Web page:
Fort Campbell Children cope with grief
July 24, 2009
- Fort Campbell hosted the Tragedy Assistance Program for Survivors Good Grief Camp-Out.
- The TAPS program provides a source of comfort.
- The Good Grief Camp is designed for children that have experienced the loss of a loved in the military.
- Twelve children from Fort Campbell camped out for the weekend at Camp Hinsch.
FORT CAMPBELL, Ky. - "My favorite part of camp is knowing people understand how I feel," one camper said.
"Mine is knowing that all of you are going through the same thing, even if we're not going through it the same way," another camper said.
The leather string went around the circle and each piece that was cut symbolized a memory that would live long after the Good Grief Camp was over.
Fort Campbell hosted the Tragedy Assistance Program for Survivors Good Grief Camp-Out this weekend. The TAPS program provides a source of comfort, peer support and information to help survivors heal.
This was the first overnight Good Grief Camp in the nation, according to camp director Tina Barrett. "The plan is for it to be an annual camp."
The Good Grief Camp is designed for children that have experienced the loss of a loved in the military and helping them realize they are not alone.
Twelve children from Fort Campbell camped out for the weekend at Camp Hinsch, an old Ranger camp on Fort Campbell.
"Camp Hinsch is not usually a kid camp, but we've turned it into one," said Shirley West, director of Fort Campbell Armed Services YMCA.
The campers stayed in gender separated cabins painted in camouflage colors.
"This is a blend of time to have fun and time to honor and remember," Barrett said. "We had campfires and traditional camping activities along with activities to honor their loved ones."
The campers made flags of honor, in memory of their fallen hero, to display in their cabins. They also wore name tags with pictures of their Soldier.
"We did fallen leaves for fallen heroes," Barrett said. "The kids wrote messages to their loved ones on leaves and put them into the fire."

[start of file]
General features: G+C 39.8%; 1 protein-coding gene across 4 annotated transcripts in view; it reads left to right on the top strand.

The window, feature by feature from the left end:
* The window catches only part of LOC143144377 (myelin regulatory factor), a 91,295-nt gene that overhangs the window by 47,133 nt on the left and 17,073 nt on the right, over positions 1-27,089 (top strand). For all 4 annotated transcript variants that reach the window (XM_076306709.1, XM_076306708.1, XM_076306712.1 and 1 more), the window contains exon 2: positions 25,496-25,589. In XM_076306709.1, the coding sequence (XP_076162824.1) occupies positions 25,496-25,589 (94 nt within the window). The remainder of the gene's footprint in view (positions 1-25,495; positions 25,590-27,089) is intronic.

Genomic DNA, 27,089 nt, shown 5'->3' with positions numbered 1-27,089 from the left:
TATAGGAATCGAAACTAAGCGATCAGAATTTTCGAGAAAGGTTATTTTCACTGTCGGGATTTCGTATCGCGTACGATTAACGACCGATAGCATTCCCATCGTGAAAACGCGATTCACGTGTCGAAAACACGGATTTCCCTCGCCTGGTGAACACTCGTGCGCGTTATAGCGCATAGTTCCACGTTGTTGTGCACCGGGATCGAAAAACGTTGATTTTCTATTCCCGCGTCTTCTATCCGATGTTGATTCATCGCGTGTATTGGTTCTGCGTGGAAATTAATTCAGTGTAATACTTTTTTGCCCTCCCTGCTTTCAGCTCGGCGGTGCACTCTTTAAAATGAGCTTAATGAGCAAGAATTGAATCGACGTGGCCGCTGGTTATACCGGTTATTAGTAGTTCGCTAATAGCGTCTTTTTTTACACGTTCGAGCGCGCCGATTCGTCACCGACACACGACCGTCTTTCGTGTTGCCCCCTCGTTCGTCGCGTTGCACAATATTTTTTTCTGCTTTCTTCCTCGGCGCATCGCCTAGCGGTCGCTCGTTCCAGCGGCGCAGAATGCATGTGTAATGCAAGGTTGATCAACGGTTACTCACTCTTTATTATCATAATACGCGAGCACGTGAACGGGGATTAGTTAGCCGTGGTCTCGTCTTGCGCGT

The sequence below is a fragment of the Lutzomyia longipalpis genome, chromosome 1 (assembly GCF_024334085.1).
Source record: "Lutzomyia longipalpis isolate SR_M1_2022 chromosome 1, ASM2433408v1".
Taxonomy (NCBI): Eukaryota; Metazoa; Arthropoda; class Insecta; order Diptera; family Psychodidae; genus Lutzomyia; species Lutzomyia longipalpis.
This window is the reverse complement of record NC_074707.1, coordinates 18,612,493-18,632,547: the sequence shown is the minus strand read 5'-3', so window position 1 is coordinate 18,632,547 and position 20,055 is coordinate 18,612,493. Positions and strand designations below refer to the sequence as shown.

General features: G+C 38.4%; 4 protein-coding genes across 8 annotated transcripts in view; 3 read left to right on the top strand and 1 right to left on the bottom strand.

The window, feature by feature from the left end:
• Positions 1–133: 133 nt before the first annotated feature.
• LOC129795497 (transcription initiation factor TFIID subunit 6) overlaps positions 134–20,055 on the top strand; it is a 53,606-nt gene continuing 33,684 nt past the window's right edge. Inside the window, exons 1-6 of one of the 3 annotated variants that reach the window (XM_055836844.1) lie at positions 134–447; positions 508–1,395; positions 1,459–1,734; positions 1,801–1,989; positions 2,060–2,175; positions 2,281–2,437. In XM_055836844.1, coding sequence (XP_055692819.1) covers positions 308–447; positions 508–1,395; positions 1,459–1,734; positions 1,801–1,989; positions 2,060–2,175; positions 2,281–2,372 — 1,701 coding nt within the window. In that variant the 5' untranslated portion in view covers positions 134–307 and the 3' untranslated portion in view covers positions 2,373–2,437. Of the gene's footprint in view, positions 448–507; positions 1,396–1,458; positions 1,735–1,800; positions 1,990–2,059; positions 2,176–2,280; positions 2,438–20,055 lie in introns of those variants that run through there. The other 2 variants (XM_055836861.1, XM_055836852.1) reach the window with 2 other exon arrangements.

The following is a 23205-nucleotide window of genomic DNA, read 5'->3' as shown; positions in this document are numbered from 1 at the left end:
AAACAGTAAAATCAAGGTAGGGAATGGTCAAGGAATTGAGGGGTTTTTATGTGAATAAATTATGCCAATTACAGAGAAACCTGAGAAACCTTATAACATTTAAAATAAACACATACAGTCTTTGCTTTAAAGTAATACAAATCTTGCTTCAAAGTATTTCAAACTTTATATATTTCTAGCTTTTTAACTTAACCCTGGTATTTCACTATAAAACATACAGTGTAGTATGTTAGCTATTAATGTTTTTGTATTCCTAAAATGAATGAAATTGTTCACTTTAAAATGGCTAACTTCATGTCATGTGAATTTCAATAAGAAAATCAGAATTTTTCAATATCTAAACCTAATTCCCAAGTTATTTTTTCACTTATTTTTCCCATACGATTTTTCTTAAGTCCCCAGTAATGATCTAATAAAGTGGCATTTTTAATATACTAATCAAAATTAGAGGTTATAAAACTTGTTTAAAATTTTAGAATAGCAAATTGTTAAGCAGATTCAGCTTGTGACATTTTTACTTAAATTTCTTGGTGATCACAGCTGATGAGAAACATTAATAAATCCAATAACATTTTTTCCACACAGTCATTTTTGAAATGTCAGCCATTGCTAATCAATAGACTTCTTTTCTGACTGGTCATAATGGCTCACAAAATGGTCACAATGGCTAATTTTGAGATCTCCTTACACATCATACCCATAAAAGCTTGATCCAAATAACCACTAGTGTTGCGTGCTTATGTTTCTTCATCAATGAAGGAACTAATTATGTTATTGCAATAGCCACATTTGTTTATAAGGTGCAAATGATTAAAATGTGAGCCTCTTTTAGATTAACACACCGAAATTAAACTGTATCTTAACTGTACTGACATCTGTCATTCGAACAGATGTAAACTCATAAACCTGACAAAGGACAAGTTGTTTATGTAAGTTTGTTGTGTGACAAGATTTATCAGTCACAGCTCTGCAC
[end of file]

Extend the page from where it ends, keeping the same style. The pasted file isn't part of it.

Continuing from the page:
The camp offers the opportunity for kids to be around others that will talk and share their stories and memories.
Other activities for the weekend included a talent show, fishing, games and time to just talk.
"Kids can spontaneously share their stories," Barrett said.
The campers ranged in age from 7- to 16-years-old. Each child was paired with their own mentor for the duration of the camp.
Specialist Jon Miller, volunteer mentor, said the kids bring him out to these camps. "I've done lots of camps before I joined the Army," he said. Miller had volunteered for the Green Camp also, but had a surprise when he volunteered for Good Grief.
"It's kind of weird. The kid that I'm mentoring is the son of one of my pilots that crashed," Miller said. "I enjoyed meeting the children of a friend of mine."
For brother and sister, Cameron Dostie, 12, and Bayleigh Dostie, 9, Good Grief camps have become permanent in their lives. They have been to several other grief camps following the loss of their father, Sgt. 1st Class Shawn Dostie, 2nd Battalion, 502nd Infantry Regiment, 2nd Brigade Combat Team.
The career Soldier was killed on Dec. 30, 2005, when an improvised explosive device detonated near his Humvee during patrol operations in Baghdad.
"I like the camps because everyone shares the same loss," Cameron said. "Sharing my experience with other kids makes me feel better."
Bayleigh held a picture of her dad close as she remembered funny stories about him. "He used to dance in his underwear," she said with a smile. "He was a great guy."
In the picture, taken just six days before Dostie was killed, he was holding up a picture of Bayleigh that she had sent him for Christmas.
Cameron recalled his father as a man who was a boy inside, but a man at work. "He was playful, but when it was time to get serious, he did." Cameron said. "He said before he left for Iraq that he was going to make sure every Soldier came back safe, and they did."
The camp was a part of their lives for a weekend, but the Dostie siblings will keep their experiences for a lifetime.
"Next year I want to be a mentor," Cameron said. He also plans on going to college in Illinois, where his father attended.
"I want to be a TAPS counselor when I grow up," Bayleigh said.